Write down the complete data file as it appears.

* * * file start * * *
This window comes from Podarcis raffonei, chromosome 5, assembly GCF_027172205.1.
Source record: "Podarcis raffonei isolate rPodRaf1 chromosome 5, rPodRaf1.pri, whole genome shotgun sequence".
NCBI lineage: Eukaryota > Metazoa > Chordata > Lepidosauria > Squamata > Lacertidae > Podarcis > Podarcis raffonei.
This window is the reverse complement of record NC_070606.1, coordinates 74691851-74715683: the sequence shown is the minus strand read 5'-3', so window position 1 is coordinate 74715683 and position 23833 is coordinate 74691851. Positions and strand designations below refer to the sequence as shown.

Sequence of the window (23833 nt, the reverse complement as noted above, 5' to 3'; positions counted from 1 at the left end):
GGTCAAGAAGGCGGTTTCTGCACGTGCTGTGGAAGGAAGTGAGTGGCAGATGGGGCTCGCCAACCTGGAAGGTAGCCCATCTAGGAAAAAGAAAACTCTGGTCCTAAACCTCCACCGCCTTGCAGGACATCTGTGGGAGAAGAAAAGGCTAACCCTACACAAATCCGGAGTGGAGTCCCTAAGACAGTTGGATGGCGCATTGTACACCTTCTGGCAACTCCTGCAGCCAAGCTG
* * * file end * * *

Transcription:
This window comes from Podarcis raffonei, chromosome 5, assembly GCF_027172205.1.
Source record: "Podarcis raffonei isolate rPodRaf1 chromosome 5, rPodRaf1.pri, whole genome shotgun sequence".
NCBI lineage: Eukaryota > Metazoa > Chordata > Lepidosauria > Squamata > Lacertidae > Podarcis > Podarcis raffonei.
This window is the reverse complement of record NC_070606.1, coordinates 74691851-74715683: the sequence shown is the minus strand read 5'-3', so window position 1 is coordinate 74715683 and position 23833 is coordinate 74691851. Positions and strand designations below refer to the sequence as shown.

Sequence of the window (23833 nt, the reverse complement as noted above, 5' to 3'; positions counted from 1 at the left end):
GGTCAAGAAGGCGGTTTCTGCACGTGCTGTGGAAGGAAGTGAGTGGCAGATGGGGCTCGCCAACCTGGAAGGTAGCCCATCTAGGAAAAAGAAAACTCTGGTCCTAAACCTCCACCGCCTTGCAGGACATCTGTGGGAGAAGAAAAGGCTAACCCTACACAAATCCGGAGTGGAGTCCCTAAGACAGTTGGATGGCGCATTGTACACCTTCTGGCAACTCCTGCAGCCAAGCTG